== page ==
The obelisk is made up of five parts representing five aspects of the society “Kataastaasan, Kagalanggalang na Katipunan ng mga Anak ng Bayan (Highest and Most Venerable Association of the Sons of the Nation).”

The octagon represents the eight provinces that fought against Spain and also represents the eight rays of the Katipunan flag.

The main central image of the monument holds a bolo or machete in the right hand and a gun in the other hand.

At the back of the central figure, a flag of the Katipunan in an unfurled state is depicted.

Historical documents show Bonifacio’s call to take arms against the Spanish rule was given on August 23, 1896, now known as the “Cry of Pugad Lawin.”

The cornerstone was formally laid by Aurora Quezon, wife of Senate President and later President Manuel Quezon.

Bonifacio was one of the founders and later the Kataastaasang Pangulo (Supreme President, Presidente Supremo in Spanish, often shortened by contemporaries and historians to just Supremo) of the Katipunan, a movement that sought the independence of the Philippines from Spanish colonial rule and started the Tagalog Revolution.

Bonifacio Day ceremonies are usually held at the Bonifacio Monument in Caloocan, one of the rising cities of the metropolis, and is usually led by the incumbent president.

From the 1950s to the early part of the 1960s, many northerners traveling to Manila, on a business trip or educational stopover, became all too familiar with the welcoming monument of Bonifacio in Caloocan City, part of the province of Rizal until 1975.

The area had in fact been known to many as Monumento, a euphemism for the 413-7-meter pylon and figures cast in bronze at the intersections of Samson Road, MacArthur Highway, Rizal Avenue, and Epifanio de los Santos Avenue, heretofore known as Highway 54.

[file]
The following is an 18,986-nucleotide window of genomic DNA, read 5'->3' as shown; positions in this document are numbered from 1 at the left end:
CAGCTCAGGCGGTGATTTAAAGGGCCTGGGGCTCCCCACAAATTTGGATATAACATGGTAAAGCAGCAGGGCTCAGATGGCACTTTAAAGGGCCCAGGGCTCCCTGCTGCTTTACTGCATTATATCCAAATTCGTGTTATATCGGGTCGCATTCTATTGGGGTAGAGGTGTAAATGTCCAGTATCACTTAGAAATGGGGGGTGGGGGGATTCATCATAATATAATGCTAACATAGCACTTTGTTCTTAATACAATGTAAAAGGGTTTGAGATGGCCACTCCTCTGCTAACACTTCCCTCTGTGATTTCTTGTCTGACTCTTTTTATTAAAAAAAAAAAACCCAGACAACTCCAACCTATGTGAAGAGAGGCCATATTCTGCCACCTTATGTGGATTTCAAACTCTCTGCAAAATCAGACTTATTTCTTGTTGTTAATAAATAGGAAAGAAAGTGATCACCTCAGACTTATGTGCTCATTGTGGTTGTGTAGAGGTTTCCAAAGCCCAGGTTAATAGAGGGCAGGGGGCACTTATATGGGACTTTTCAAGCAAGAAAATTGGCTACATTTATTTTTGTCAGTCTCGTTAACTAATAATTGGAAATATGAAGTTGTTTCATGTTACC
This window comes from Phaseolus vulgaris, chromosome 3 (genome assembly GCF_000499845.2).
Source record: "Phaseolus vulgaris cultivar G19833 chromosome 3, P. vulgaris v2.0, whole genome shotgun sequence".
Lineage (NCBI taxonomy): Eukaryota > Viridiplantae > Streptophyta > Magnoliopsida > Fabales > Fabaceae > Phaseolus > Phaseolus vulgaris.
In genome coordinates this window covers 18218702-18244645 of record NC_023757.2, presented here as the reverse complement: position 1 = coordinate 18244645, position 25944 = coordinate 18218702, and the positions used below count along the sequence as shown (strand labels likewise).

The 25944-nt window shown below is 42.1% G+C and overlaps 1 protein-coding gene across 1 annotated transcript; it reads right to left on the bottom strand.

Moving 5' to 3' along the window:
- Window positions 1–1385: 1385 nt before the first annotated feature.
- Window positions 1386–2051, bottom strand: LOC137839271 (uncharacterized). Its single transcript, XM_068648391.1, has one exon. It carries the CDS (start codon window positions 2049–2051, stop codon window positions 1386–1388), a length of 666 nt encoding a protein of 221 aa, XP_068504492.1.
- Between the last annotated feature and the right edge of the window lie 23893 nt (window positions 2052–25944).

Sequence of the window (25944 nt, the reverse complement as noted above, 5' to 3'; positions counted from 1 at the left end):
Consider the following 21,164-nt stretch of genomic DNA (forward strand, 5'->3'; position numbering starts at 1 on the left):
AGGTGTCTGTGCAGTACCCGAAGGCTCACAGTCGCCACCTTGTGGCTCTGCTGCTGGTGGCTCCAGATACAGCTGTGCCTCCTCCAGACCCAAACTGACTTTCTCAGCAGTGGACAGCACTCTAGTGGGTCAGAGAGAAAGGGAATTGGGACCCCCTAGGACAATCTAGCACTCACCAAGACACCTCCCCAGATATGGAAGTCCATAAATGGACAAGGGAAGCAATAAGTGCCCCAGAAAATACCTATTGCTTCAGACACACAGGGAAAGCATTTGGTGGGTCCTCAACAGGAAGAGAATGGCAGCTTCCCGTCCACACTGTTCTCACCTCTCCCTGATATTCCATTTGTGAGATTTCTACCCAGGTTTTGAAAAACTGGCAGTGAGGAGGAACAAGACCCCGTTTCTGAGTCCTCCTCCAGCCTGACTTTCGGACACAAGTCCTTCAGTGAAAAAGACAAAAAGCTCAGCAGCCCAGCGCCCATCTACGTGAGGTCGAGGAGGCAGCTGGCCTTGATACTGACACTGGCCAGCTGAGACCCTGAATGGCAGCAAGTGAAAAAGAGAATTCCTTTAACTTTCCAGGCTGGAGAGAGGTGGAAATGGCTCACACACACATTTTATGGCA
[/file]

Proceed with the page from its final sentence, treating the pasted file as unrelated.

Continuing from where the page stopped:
In 21st-century Metro Manila, the place has become also the start of the line for the Light Railway Transit (LRT) that begins at the Monumento Station on the north end of Edsa and leads all the way up to the Baclaran Station in Pasay City on the southside.

With the 85-km North Luzon Expressway (NLEx) now a major highway for travelers from the north since the 1960s, not as many as decades back has been given the opportunity to wake up from their speeding buses to see the silhouette of the monument of Bonifacio, the Filipino nationalist and revolutionary.

The expressway begins in Quezon City, formerly the country’s capital, at a cloverleaf interchange with EDSA: a continuation of the Andres Bonifacio Avenue.

It then passes through Quezon City, Caloocan, and Valenzuela in Metro Manila. Meycauayan, Marilao, Bocaue, Balagtas, Guiguinto, Malolos, Plaridel, and Pulilan in Bulacan, San Simon, San Fernando, Mexico and Angeles in Pampanga.

Some historians consider Bonifacio a de facto national hero of the Philippines, colonized by Spain for nearly 400 years while others describe him as the first President, although he is not officially recognized as such.

Some critics find it ironic the monument of Bonifacio in Caloocan is better known than the one in Tondo, his birthplace – in front of Tutuban Center mall on C.M. Recto Avenue or the old Azcarraga in the waterfront district of Manila.

Bonifacio is depicted in the usual – but false – bolo and trousers outfit, with historical critics suggesting Bonifacio was not stupid enough to wear red trousers and be an easy target of his Spanish enemies.

And so today we join Filipinos, young and old, who will gather in their respective towns to pay silent homage to the Supremo of the Katipunan. (ai/mtvn)

Leave a Reply